Hook Genealogy


James Hook Genealogy

James Hook, son of John Hook, grandson of James Hook and great-grandson of Thomas Hooke, was born in Lower Frederick County, Maryland, in 1749 and died in Greene County, Pennsylvania, January 23, 1824. (See part two for his descendants.) Tradition says that after the death of his father in 1762, he lived with his Uncle James Hook at Potomac Hills until his marriage in 1769, whereupon he and his bride re-occupied the old homestead of his parents nearby. He named three of his sons after three of his Hook cousins.

Diligent search has been made for the maiden name of his wife, but to no avail. Her first name was Mary and according to a weather-worn marker found in the old burial ground on the Hook homestead, located about four miles east of Waynesburg, Pennsylvania, on Ten Mile Creek, she died January 30, 181, aged 71 years, 4 months and T9 days. The full inscription was taken from the stone by Mr. Charles A. Kent in 1902. His statement in regard to it is as follows

"At Waynesburg in 1902 I ran out southeast of Town to an old site of a settlement called Hookstown, Hook's Mill being on the way out. I found an old grave four miles east of Waynesburg on which a stone told in crumbling carvings

"Here lies the body of MARY HOOK, wife of JAMES HOOK, who dep. this life Jan. 30, A.D. 1815 Aged 71 years, 4 mo. & 19 days.

"In sickness long my life has been
And much Affliction have I seen,
But now my Lord has set me free
To rein with him eternally."'

The writer saw the same stone in 1923. It was a difficult task to make out that portion of the carvings which referred to her age. The remainder of the inscription was plain.

It is hoped that some enterprising member of the family will continue the search for Mary Hook's maiden name. A record of it must have been left somewhere even if the old family Bible which she and her husband cherished so faithfully is apparently lost.

The records of James Hook and his wife Mary are clear in both Frederick County, Maryland, where they were married and where James at least was born, and also in Washington and Greene Counties, Pennsylvania, where they raised their family. On August 20, 1771, April 10, 1775, and June 17, 1775, they signed deeds of conveyance of the property which had been willed to James by his father John. The purchasers were Abraham Leakin, John Snowden Hook, and Samuel J. Hook. John Snowden Hook was a brother of James and Samuel J. Hook (no doubt the same as James Samuel Hook) was his cousin. (Deed Books Libers O-p CIO, BD-p 408 and BD-p 608, Frederick, Md.) James was mentioned in these deeds as junior to avoid confusion with his Uncle James who was figuring in many land purchases and transfers at the time.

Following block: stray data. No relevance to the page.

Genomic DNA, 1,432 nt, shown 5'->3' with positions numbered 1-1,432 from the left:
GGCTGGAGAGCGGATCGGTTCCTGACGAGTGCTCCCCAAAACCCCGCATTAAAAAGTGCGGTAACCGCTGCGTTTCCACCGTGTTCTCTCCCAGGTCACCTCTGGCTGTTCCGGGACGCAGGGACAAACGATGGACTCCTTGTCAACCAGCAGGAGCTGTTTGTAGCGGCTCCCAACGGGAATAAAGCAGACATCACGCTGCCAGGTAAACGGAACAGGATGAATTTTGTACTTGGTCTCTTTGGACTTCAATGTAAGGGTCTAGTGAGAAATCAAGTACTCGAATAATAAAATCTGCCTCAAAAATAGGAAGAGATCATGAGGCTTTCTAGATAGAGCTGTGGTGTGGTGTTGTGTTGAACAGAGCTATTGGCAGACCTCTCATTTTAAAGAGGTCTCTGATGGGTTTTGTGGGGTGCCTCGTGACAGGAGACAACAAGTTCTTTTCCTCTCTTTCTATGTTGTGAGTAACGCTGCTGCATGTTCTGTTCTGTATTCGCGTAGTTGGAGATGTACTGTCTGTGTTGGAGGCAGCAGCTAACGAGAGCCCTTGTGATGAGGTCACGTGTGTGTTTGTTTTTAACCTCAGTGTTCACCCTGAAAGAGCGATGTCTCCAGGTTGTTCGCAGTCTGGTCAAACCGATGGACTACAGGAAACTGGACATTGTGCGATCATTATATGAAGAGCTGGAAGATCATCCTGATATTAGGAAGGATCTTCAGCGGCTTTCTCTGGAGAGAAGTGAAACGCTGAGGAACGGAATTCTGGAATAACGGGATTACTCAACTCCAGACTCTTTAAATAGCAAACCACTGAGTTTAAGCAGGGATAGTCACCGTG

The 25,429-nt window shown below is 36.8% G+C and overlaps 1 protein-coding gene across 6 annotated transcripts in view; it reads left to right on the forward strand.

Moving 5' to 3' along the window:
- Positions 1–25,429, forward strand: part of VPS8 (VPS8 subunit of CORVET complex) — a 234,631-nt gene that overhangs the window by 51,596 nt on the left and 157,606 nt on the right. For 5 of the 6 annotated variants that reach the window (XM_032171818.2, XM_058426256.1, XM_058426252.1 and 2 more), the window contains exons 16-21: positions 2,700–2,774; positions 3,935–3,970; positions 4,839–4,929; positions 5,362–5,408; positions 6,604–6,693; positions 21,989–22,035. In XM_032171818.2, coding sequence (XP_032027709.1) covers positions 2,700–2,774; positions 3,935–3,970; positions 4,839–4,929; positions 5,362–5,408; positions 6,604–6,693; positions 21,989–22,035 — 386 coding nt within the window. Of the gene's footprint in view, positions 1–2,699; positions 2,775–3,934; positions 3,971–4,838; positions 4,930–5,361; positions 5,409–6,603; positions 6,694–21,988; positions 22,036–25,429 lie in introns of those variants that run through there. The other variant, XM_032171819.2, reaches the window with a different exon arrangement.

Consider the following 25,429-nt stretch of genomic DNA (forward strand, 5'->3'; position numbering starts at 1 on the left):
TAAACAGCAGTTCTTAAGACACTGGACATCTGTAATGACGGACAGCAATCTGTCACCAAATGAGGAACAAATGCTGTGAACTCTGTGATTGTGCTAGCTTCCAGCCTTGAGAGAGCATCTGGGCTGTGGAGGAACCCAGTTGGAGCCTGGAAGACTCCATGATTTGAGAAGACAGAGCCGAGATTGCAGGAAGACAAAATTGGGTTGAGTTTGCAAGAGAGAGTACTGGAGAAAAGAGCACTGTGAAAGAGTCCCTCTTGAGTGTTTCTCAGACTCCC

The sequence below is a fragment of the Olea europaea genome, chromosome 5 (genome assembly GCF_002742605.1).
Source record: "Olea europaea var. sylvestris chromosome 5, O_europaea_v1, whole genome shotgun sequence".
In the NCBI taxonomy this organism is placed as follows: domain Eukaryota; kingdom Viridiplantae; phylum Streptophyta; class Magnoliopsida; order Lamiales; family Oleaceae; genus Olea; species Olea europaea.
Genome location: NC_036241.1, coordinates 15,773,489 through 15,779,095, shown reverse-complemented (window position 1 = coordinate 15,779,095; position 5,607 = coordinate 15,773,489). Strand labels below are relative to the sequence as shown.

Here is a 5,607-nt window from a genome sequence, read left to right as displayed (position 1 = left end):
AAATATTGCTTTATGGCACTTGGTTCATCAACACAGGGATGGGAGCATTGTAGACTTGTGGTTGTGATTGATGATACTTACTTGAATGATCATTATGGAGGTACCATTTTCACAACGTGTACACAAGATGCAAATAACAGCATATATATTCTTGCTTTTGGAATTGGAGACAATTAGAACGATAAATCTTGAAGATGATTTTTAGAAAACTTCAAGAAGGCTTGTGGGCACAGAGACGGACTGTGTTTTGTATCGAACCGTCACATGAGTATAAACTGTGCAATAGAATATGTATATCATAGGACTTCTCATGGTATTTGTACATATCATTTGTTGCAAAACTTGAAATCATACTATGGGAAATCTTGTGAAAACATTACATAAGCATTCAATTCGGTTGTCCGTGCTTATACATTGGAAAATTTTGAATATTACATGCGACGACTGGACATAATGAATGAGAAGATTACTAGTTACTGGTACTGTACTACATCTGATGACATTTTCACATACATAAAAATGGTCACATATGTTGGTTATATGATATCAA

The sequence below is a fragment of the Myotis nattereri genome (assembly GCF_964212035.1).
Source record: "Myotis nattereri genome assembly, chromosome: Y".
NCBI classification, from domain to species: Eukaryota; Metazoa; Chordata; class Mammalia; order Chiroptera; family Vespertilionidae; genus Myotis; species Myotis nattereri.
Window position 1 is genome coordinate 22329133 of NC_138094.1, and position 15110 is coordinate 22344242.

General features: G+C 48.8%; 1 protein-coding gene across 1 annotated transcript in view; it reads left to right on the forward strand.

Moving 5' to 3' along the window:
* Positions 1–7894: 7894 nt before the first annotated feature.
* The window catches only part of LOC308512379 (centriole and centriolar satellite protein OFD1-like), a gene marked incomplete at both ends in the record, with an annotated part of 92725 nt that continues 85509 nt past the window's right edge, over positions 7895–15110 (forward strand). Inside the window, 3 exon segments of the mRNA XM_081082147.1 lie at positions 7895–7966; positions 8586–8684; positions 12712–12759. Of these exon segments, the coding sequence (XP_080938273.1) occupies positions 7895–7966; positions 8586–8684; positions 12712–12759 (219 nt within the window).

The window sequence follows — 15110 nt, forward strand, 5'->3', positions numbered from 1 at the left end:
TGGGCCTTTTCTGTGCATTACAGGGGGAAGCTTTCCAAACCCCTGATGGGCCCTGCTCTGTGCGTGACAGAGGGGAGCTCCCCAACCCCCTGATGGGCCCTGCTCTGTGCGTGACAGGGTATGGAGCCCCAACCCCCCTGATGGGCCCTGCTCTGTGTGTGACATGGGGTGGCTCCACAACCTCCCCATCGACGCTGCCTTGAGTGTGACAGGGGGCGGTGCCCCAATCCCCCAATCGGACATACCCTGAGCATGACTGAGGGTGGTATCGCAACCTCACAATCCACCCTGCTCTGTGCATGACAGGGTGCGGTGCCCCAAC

James and Mary, with a young son and daughter, moved to what is now Greene County, Pennsylvania, in the spring of 1772. What motive prompted them to move from the fertile valley of Lower Frederick County, Maryland, where they owned a fine farm among friends, to the steep hills and dense woods of what then was the frontier of Virginia, is not known. In fact, it is hard to understand what a settler, who intended to earn a livelihood from the soil, could have seen in those hills and narrow valleys far away from markets, and among hostile Indians. As a matter of fact, they were only one of many fine families that left comfortable homes in the tide water colonies about that time on that pilgrimage in quest of cheap land, that grew into one of the greatest migratory movements that the human race has ever known.

There is a tendency on the part of historians to confine their heroic and tragic anecdotes of colonization in America to the Atlantic seaboard. Colonization did not end by any means when the Puritans established themselves in New England, or when Virginia and Maryland and New York, Pennsylvania, and the Carolinas, carved out their local governments. It did not end until the vast territory reaching all the way to the Pacific was conquered by successive vanguards of settlers, all of whom, even to the last quarter of the nineteenth century, submitted to privations and dangers that called forth fully as much fortitude and courage as characterized the earlier generations.

This family record has not the space to devote to the history of Washington and Greene Counties in Pennsylvania. It is a fascinating history, however, and aside from the tragedy it enacts, it tells of the growth of a pioneer civilization that for incident and romance can hardly be surpassed.

When James and Mary arrived on Lower Ten Mile Creek in what is now Greene County, Pennsylvania, hostile Indians roamed the adjacent country. These Indians, at first friendly but later goaded to desperation by renegade white men who looked upon them as wild beasts that must be exterminated, committed depredations that defy a parallel in American History.

In 1774 the Indian reign of terror became so great that the settlers on Lower Ten Mile Creek built old Jackson Fort as a means of defense. This old fort, located not far from what is now the eastern boundary of the town of Waynesburg, played an important part in the history of the community. Mr. L. K. Evans, writing in the Waynesburg "Republican" in 1875 and 1876, described this fort as follows